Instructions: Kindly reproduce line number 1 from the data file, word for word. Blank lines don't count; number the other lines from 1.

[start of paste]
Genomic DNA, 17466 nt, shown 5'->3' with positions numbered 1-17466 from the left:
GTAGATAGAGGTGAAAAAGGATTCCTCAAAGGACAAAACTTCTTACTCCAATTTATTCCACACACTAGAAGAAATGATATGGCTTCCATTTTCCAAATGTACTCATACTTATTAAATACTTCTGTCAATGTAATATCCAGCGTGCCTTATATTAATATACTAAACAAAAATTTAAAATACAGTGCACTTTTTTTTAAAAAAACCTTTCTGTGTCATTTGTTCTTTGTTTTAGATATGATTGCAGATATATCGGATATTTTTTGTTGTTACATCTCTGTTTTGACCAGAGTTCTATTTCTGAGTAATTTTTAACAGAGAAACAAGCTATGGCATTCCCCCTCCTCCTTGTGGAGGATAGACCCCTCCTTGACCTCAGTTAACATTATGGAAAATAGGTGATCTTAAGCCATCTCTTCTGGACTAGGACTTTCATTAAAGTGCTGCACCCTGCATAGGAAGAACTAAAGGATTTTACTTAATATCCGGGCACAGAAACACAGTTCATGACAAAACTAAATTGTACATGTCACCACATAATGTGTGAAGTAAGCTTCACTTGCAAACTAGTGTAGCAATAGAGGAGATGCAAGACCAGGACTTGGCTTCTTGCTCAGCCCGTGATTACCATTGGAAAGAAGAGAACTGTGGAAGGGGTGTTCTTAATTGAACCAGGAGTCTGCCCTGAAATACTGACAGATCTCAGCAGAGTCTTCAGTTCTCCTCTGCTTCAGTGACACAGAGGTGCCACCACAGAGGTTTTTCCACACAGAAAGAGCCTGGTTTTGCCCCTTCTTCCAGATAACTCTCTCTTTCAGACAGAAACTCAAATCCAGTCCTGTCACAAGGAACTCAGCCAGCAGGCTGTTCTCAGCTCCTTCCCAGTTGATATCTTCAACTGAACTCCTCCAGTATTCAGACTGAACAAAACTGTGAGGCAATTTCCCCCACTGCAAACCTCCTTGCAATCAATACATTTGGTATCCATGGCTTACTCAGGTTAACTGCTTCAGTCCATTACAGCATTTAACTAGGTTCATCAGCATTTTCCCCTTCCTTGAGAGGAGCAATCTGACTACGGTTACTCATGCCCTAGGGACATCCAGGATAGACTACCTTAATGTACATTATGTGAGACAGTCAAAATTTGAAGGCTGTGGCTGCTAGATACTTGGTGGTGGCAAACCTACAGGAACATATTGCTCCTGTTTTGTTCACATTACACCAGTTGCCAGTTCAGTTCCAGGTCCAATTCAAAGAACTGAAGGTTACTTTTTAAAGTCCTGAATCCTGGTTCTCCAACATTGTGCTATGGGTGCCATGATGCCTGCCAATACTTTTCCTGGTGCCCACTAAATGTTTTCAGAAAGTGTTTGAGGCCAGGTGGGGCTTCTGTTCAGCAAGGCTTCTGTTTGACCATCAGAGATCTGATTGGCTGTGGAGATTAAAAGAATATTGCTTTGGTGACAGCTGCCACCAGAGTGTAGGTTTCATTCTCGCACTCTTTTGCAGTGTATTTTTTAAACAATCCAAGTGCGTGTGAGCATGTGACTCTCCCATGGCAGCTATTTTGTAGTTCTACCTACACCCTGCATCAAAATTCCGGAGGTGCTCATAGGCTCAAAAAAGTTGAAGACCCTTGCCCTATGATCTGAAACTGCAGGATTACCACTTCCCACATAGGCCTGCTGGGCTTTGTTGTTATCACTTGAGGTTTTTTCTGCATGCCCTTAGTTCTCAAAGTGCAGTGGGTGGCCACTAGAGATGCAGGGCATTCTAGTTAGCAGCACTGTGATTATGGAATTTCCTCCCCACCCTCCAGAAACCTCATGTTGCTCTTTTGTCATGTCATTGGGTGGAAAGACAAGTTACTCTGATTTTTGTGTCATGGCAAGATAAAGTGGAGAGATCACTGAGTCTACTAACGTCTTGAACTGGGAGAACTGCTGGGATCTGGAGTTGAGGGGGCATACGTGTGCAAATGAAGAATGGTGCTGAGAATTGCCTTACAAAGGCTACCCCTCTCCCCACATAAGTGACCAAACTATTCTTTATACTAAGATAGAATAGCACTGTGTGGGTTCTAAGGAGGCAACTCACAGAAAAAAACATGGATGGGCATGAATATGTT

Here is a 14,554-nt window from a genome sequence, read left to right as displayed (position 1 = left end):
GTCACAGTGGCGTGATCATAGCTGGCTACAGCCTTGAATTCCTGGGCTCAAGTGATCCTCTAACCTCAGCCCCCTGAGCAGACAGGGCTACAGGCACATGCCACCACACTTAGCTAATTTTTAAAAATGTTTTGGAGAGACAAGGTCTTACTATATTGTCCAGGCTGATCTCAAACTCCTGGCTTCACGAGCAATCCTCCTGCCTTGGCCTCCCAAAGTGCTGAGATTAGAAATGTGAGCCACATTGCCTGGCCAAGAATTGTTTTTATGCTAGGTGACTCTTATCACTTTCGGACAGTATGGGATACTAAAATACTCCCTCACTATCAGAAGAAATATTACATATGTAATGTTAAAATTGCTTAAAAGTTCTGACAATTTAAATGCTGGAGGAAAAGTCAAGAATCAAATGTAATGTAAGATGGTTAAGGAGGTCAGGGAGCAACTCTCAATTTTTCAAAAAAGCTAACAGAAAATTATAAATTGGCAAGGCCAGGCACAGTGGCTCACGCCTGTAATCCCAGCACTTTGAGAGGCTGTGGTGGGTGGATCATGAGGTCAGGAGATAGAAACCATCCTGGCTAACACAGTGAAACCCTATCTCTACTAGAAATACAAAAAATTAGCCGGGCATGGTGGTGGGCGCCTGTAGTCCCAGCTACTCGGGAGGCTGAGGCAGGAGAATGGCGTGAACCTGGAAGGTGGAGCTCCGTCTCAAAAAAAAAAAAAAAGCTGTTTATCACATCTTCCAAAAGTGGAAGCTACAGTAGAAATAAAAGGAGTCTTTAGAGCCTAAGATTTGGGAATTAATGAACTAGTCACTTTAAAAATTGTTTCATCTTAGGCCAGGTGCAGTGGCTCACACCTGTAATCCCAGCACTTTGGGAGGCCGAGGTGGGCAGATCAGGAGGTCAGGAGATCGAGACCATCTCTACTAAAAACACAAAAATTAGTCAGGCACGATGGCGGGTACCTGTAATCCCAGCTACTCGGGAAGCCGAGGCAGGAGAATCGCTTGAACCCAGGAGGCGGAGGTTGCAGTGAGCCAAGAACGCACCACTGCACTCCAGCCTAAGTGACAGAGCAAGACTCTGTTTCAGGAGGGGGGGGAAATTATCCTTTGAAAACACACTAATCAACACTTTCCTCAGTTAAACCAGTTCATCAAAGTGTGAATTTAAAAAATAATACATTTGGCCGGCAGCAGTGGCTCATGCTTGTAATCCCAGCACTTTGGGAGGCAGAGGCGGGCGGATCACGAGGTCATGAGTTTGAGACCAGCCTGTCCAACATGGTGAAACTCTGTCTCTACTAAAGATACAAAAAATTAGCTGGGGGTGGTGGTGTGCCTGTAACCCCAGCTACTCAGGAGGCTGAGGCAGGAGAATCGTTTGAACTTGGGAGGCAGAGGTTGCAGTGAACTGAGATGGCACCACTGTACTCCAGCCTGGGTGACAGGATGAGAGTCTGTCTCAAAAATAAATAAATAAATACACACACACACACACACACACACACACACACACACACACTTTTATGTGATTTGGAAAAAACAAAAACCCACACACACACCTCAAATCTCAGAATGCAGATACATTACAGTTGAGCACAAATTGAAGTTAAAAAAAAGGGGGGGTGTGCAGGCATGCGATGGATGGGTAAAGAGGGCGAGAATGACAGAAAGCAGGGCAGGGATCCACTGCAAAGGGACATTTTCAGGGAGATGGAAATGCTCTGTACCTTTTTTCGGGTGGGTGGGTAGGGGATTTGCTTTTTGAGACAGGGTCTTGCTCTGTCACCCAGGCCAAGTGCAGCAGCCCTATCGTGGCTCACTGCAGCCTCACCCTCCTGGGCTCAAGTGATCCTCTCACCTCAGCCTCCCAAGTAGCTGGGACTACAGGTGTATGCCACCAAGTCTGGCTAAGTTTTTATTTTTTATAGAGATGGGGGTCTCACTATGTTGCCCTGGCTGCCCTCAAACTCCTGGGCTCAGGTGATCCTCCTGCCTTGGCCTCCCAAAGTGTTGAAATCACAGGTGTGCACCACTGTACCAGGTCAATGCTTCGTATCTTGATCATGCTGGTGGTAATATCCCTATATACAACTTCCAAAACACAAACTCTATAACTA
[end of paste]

Genomic DNA, 17466 nt, shown 5'->3' with positions numbered 1-17466 from the left: